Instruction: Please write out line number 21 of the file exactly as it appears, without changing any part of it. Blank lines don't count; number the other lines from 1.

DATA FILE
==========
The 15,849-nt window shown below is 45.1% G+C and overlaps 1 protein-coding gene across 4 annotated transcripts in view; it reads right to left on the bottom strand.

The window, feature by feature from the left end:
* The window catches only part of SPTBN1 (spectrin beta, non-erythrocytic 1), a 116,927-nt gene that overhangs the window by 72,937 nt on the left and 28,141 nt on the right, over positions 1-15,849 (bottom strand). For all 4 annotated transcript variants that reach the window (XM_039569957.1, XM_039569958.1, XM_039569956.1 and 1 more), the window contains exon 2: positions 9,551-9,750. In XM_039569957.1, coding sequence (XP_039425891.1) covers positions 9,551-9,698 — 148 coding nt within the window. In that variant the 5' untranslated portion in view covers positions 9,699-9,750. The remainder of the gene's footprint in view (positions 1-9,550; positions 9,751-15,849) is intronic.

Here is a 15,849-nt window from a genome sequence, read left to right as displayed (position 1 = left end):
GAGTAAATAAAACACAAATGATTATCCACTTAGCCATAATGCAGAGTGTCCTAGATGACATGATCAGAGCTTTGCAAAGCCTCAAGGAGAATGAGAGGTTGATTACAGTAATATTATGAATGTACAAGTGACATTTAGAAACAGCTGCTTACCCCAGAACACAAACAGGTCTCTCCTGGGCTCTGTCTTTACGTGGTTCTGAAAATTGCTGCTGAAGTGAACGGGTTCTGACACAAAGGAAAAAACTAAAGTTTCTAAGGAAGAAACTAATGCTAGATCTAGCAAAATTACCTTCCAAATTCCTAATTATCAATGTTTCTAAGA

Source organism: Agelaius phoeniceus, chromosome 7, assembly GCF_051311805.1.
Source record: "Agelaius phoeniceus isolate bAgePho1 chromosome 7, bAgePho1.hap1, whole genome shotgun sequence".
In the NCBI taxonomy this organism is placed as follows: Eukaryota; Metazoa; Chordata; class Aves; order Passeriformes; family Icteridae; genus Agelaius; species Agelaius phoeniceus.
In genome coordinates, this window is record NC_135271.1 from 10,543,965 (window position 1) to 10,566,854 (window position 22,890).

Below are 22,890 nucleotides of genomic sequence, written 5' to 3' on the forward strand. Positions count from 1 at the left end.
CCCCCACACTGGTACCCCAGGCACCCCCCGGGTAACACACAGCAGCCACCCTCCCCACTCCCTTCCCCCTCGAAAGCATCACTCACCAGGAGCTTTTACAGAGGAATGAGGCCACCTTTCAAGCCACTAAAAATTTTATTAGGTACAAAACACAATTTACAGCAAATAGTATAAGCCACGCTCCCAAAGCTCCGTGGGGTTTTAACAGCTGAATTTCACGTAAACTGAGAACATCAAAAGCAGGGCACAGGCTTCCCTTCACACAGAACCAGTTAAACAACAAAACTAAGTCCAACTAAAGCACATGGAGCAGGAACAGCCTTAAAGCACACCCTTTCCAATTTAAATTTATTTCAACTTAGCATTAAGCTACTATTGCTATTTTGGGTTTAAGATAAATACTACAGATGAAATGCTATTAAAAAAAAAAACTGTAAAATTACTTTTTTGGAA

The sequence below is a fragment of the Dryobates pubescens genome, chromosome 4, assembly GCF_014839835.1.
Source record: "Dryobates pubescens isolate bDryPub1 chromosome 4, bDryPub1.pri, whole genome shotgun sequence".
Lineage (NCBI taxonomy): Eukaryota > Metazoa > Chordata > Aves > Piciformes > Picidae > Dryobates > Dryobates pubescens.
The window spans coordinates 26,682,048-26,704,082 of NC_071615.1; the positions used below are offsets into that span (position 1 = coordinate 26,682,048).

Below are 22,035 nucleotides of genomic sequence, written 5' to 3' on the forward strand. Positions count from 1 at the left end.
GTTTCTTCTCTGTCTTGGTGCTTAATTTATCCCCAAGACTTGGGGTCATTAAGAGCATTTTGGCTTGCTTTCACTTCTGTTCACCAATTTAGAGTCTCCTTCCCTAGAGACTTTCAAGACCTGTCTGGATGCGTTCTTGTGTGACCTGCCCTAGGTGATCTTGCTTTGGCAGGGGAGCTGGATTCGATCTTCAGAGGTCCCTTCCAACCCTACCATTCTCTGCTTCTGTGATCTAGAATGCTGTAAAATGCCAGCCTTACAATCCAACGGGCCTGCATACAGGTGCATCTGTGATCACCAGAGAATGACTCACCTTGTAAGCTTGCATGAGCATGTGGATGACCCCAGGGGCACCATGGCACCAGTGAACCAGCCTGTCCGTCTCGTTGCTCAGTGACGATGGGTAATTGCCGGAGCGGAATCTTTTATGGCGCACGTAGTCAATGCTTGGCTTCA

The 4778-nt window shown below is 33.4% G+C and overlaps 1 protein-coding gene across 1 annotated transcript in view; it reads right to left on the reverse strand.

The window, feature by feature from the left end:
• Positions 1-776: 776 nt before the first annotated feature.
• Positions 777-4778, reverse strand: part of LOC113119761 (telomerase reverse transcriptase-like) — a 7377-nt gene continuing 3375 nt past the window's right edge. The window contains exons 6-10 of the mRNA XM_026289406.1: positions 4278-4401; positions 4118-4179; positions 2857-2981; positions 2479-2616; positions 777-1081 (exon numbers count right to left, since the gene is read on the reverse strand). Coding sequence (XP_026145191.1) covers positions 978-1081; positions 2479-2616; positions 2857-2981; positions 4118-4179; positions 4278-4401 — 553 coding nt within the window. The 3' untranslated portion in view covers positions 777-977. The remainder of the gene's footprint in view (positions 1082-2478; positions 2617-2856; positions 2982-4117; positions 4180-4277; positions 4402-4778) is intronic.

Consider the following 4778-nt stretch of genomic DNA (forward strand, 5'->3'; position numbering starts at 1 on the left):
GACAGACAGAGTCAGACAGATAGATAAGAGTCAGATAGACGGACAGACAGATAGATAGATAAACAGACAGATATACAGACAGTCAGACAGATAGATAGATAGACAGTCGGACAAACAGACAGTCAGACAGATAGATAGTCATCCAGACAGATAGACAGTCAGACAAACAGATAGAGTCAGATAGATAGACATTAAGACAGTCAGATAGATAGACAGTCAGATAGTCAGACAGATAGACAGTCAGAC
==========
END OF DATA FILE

• Positions 777-4778, reverse strand: part of LOC113119761 (telomerase reverse transcriptase-like) — a 7377-nt gene continuing 3375 nt past the window's right edge. The window contains exons 6-10 of the mRNA XM_026289406.1: positions 4278-4401; positions 4118-4179; positions 2857-2981; positions 2479-2616; positions 777-1081 (exon numbers count right to left, since the gene is read on the reverse strand). Coding sequence (XP_026145191.1) covers positions 978-1081; positions 2479-2616; positions 2857-2981; positions 4118-4179; positions 4278-4401 — 553 coding nt within the window. The 3' untranslated portion in view covers positions 777-977. The remainder of the gene's footprint in view (positions 1082-2478; positions 2617-2856; positions 2982-4117; positions 4180-4277; positions 4402-4778) is intronic.